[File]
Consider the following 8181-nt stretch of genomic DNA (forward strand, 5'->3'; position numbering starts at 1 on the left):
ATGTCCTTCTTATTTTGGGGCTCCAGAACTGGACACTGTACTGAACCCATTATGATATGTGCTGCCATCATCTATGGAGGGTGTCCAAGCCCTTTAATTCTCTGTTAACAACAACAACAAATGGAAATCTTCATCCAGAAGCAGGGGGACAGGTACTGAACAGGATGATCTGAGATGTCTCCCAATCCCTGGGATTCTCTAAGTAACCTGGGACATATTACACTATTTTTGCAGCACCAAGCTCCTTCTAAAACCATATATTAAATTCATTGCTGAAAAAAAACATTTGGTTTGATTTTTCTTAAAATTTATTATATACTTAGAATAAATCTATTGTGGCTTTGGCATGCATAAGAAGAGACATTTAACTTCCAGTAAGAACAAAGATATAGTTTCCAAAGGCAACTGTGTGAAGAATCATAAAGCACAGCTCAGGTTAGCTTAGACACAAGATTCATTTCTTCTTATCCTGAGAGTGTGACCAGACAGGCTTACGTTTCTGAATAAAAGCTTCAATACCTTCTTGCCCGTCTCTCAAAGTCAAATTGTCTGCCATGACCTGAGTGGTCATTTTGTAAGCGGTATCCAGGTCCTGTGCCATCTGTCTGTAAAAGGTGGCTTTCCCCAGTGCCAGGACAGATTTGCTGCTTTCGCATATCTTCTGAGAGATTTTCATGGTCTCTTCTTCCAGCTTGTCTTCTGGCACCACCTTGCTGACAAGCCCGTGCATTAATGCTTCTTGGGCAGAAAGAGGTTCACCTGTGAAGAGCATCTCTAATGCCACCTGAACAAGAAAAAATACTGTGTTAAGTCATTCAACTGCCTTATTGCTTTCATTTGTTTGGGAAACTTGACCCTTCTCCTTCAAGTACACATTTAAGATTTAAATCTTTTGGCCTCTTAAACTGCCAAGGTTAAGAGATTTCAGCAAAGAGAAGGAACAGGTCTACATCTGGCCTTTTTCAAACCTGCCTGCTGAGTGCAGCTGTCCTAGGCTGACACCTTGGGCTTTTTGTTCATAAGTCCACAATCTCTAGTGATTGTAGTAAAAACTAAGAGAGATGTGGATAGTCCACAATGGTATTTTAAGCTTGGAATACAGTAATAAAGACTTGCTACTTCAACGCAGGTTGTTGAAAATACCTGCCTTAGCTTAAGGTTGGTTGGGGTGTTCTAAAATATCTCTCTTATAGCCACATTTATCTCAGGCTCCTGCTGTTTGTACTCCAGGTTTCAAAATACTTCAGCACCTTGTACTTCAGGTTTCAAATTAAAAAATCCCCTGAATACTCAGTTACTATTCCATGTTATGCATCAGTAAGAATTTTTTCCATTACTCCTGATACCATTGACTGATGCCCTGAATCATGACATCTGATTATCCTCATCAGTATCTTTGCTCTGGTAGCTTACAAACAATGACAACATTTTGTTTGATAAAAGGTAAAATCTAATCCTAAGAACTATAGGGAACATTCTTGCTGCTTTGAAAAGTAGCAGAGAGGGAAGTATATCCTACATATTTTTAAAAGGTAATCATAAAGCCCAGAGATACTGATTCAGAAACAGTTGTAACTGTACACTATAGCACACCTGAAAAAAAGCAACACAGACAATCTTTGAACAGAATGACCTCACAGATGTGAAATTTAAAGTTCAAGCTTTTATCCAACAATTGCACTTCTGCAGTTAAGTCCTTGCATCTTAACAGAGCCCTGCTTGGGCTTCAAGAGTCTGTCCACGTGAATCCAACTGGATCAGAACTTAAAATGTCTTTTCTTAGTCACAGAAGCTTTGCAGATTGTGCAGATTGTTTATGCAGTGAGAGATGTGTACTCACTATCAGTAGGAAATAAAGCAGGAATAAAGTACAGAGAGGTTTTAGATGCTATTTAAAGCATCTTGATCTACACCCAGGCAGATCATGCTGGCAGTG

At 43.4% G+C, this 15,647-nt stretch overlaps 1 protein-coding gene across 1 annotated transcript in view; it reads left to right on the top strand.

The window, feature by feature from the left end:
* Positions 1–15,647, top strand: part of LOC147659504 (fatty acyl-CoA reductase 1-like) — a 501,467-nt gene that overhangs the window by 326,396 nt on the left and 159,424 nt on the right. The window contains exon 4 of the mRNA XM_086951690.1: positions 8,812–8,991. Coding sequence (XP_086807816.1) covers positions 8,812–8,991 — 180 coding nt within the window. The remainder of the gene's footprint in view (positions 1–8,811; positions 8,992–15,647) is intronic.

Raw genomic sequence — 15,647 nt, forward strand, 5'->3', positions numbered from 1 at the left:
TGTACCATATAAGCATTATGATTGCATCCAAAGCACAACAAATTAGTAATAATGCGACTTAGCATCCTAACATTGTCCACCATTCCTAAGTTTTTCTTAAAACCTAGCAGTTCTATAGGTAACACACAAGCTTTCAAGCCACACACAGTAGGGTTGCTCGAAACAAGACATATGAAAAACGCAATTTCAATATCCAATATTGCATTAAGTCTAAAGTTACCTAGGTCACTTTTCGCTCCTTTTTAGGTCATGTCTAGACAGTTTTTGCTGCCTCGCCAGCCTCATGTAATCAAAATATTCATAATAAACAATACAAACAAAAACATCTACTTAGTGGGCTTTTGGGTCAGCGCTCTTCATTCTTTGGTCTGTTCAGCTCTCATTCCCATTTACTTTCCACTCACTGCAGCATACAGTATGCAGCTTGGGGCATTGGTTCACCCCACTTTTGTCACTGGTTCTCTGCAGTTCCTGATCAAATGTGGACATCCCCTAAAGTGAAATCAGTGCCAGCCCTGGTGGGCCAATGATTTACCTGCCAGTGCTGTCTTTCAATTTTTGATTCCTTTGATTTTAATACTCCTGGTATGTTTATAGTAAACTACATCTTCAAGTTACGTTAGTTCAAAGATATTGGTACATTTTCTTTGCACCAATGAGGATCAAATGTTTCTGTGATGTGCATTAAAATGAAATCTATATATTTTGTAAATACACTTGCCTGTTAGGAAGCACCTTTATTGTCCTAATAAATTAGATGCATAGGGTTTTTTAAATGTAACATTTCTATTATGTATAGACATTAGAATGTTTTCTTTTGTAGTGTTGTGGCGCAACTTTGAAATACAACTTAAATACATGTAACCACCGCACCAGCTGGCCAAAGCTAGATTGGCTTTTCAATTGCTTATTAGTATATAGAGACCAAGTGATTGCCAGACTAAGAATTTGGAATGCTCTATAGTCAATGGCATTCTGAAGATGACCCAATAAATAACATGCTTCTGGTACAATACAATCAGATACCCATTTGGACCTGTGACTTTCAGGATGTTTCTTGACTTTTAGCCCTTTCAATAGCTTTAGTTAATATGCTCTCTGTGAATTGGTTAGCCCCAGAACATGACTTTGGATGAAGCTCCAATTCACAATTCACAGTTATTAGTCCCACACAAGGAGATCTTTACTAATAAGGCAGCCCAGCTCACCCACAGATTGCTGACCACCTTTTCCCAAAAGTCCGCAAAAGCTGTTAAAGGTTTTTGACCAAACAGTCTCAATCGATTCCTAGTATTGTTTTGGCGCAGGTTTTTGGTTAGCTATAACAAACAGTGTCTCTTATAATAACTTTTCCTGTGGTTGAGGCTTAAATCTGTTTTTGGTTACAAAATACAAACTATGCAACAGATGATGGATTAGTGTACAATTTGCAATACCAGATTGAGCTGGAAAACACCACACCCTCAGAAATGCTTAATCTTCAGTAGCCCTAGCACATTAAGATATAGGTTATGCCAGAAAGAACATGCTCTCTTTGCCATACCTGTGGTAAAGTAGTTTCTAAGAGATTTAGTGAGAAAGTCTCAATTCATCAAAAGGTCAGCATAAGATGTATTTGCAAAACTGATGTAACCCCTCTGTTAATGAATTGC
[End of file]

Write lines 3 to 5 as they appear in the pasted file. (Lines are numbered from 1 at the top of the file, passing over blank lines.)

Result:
At 43.4% G+C, this 15,647-nt stretch overlaps 1 protein-coding gene across 1 annotated transcript in view; it reads left to right on the top strand.

The window, feature by feature from the left end:
* Positions 1–15,647, top strand: part of LOC147659504 (fatty acyl-CoA reductase 1-like) — a 501,467-nt gene that overhangs the window by 326,396 nt on the left and 159,424 nt on the right. The window contains exon 4 of the mRNA XM_086951690.1: positions 8,812–8,991. Coding sequence (XP_086807816.1) covers positions 8,812–8,991 — 180 coding nt within the window. The remainder of the gene's footprint in view (positions 1–8,811; positions 8,992–15,647) is intronic.